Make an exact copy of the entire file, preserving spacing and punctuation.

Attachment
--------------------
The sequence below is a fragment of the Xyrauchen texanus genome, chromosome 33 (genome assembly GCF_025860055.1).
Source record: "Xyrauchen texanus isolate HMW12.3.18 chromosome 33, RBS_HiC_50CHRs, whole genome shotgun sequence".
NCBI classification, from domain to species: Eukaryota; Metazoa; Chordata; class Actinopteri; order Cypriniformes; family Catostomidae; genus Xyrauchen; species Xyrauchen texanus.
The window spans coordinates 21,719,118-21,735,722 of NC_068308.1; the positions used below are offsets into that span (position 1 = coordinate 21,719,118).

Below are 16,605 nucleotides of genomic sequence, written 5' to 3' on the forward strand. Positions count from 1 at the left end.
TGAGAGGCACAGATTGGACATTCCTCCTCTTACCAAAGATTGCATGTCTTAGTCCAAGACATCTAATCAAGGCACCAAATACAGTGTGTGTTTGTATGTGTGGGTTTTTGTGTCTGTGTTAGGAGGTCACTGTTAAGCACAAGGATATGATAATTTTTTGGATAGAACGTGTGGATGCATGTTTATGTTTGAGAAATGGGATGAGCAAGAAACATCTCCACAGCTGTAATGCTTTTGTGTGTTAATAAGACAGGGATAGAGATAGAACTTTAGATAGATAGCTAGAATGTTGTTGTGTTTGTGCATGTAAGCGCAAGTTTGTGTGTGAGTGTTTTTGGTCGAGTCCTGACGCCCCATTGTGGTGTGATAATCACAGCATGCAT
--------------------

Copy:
The sequence below is a fragment of the Xyrauchen texanus genome, chromosome 33 (genome assembly GCF_025860055.1).
Source record: "Xyrauchen texanus isolate HMW12.3.18 chromosome 33, RBS_HiC_50CHRs, whole genome shotgun sequence".
NCBI classification, from domain to species: Eukaryota; Metazoa; Chordata; class Actinopteri; order Cypriniformes; family Catostomidae; genus Xyrauchen; species Xyrauchen texanus.
The window spans coordinates 21,719,118-21,735,722 of NC_068308.1; the positions used below are offsets into that span (position 1 = coordinate 21,719,118).

Below are 16,605 nucleotides of genomic sequence, written 5' to 3' on the forward strand. Positions count from 1 at the left end.
TGAGAGGCACAGATTGGACATTCCTCCTCTTACCAAAGATTGCATGTCTTAGTCCAAGACATCTAATCAAGGCACCAAATACAGTGTGTGTTTGTATGTGTGGGTTTTTGTGTCTGTGTTAGGAGGTCACTGTTAAGCACAAGGATATGATAATTTTTTGGATAGAACGTGTGGATGCATGTTTATGTTTGAGAAATGGGATGAGCAAGAAACATCTCCACAGCTGTAATGCTTTTGTGTGTTAATAAGACAGGGATAGAGATAGAACTTTAGATAGATAGCTAGAATGTTGTTGTGTTTGTGCATGTAAGCGCAAGTTTGTGTGTGAGTGTTTTTGGTCGAGTCCTGACGCCCCATTGTGGTGTGATAATCACAGCATGCAT